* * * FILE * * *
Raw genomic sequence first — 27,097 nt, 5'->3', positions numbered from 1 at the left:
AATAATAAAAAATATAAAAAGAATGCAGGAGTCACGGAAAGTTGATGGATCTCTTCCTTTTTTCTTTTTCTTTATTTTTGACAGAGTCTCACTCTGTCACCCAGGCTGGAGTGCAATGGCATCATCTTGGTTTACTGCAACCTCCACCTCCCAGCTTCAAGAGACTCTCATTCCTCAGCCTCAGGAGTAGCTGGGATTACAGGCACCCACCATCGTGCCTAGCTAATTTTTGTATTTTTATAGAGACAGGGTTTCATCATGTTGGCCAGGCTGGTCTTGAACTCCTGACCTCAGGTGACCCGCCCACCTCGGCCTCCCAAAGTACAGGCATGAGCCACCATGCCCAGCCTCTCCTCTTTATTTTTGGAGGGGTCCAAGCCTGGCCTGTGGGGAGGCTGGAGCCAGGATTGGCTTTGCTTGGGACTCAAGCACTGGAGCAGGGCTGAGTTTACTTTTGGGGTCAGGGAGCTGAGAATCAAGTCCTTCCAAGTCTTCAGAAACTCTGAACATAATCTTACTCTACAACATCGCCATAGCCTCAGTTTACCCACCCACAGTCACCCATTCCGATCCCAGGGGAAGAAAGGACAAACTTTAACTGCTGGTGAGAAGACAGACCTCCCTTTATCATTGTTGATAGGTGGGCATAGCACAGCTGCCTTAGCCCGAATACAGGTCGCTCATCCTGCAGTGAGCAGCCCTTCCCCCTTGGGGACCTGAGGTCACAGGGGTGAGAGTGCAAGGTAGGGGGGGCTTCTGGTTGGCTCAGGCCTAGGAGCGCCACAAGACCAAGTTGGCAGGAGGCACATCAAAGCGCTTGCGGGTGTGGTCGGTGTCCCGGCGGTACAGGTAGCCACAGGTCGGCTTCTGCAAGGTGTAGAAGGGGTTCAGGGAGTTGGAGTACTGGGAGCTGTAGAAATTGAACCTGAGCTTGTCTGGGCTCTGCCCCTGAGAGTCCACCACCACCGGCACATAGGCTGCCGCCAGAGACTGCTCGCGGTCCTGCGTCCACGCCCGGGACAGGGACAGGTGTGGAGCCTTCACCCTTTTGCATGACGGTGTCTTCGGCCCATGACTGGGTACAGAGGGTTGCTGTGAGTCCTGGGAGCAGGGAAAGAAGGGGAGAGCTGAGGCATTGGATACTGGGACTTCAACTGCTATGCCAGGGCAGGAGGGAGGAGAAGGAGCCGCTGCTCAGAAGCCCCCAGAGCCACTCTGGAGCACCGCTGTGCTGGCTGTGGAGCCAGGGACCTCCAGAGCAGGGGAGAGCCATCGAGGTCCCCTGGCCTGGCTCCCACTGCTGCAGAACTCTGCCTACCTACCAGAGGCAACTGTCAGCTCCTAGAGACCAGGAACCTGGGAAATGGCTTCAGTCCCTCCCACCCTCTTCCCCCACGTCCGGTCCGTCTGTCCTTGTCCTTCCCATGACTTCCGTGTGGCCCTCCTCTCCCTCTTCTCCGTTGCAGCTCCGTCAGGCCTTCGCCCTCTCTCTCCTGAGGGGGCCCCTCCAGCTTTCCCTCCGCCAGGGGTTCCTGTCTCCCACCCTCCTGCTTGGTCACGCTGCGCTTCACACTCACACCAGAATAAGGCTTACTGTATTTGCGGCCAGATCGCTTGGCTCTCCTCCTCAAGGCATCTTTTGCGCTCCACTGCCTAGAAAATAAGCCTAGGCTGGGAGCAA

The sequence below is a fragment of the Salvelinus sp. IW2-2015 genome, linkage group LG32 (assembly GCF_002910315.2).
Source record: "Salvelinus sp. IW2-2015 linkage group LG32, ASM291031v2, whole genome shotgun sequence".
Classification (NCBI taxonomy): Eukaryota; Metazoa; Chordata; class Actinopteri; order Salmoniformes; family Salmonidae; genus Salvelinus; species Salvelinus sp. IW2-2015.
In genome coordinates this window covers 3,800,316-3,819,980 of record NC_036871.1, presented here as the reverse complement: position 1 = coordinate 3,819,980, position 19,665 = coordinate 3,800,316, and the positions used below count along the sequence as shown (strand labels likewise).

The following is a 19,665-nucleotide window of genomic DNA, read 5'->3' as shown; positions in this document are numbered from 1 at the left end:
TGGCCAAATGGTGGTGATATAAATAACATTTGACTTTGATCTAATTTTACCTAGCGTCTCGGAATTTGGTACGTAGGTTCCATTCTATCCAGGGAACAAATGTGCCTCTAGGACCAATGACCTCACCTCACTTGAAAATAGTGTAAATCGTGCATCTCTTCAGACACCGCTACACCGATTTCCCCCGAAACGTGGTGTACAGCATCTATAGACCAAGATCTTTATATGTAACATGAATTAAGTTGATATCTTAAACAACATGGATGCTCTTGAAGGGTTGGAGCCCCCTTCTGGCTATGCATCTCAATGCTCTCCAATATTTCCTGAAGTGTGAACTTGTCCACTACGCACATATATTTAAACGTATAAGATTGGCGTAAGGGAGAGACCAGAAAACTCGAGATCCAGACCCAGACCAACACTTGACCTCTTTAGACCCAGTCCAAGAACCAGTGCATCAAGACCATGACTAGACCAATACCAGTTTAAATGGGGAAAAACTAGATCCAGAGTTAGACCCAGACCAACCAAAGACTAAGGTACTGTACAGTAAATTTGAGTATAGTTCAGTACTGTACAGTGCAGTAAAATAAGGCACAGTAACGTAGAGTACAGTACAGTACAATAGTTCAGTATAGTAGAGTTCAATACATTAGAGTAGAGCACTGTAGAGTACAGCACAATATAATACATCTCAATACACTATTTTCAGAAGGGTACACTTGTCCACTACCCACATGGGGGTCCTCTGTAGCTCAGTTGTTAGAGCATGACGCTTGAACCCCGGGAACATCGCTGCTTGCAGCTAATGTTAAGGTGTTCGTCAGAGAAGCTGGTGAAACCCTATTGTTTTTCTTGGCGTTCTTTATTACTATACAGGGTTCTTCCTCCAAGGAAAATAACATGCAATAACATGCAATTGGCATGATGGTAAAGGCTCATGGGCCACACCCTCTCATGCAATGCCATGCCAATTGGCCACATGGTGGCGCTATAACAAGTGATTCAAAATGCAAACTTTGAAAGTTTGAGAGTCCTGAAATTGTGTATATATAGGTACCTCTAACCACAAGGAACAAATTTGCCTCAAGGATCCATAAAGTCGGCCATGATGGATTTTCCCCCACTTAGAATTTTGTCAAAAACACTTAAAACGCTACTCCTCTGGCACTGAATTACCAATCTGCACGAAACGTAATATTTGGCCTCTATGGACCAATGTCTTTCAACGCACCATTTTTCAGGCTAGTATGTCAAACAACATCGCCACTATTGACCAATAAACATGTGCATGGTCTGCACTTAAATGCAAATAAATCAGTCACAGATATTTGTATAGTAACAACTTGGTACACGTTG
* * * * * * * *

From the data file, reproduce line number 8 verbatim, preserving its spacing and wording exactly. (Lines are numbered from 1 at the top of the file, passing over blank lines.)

TGGCCAAATGGTGGTGATATAAATAACATTTGACTTTGATCTAATTTTACCTAGCGTCTCGGAATTTGGTACGTAGGTTCCATTCTATCCAGGGAACAAATGTGCCTCTAGGACCAATGACCTCACCTCACTTGAAAATAGTGTAAATCGTGCATCTCTTCAGACACCGCTACACCGATTTCCCCCGAAACGTGGTGTACAGCATCTATAGACCAAGATCTTTATATGTAACATGAATTAAGTTGATATCTTAAACAACATGGATGCTCTTGAAGGGTTGGAGCCCCCTTCTGGCTATGCATCTCAATGCTCTCCAATATTTCCTGAAGTGTGAACTTGTCCACTACGCACATATATTTAAACGTATAAGATTGGCGTAAGGGAGAGACCAGAAAACTCGAGATCCAGACCCAGACCAACACTTGACCTCTTTAGACCCAGTCCAAGAACCAGTGCATCAAGACCATGACTAGACCAATACCAGTTTAAATGGGGAAAAACTAGATCCAGAGTTAGACCCAGACCAACCAAAGACTAAGGTACTGTACAGTAAATTTGAGTATAGTTCAGTACTGTACAGTGCAGTAAAATAAGGCACAGTAACGTAGAGTACAGTACAGTACAATAGTTCAGTATAGTAGAGTTCAATACATTAGAGTAGAGCACTGTAGAGTACAGCACAATATAATACATCTCAATACACTATTTTCAGAAGGGTACACTTGTCCACTACCCACATGGGGGTCCTCTGTAGCTCAGTTGTTAGAGCATGACGCTTGAACCCCGGGAACATCGCTGCTTGCAGCTAATGTTAAGGTGTTCGTCAGAGAAGCTGGTGAAACCCTATTGTTTTTCTTGGCGTTCTTTATTACTATACAGGGTTCTTCCTCCAAGGAAAATAACATGCAATAACATGCAATTGGCATGATGGTAAAGGCTCATGGGCCACACCCTCTCATGCAATGCCATGCCAATTGGCCACATGGTGGCGCTATAACAAGTGATTCAAAATGCAAACTTTGAAAGTTTGAGAGTCCTGAAATTGTGTATATATAGGTACCTCTAACCACAAGGAACAAATTTGCCTCAAGGATCCATAAAGTCGGCCATGATGGATTTTCCCCCACTTAGAATTTTGTCAAAAACACTTAAAACGCTACTCCTCTGGCACTGAATTACCAATCTGCACGAAACGTAATATTTGGCCTCTATGGACCAATGTCTTTCAACGCACCATTTTTCAGGCTAGTATGTCAAACAACATCGCCACTATTGACCAATAAACATGTGCATGGTCTGCACTTAAATGCAAATAAATCAGTCACAGATATTTGTATAGTAACAACTTGGTACACGTTG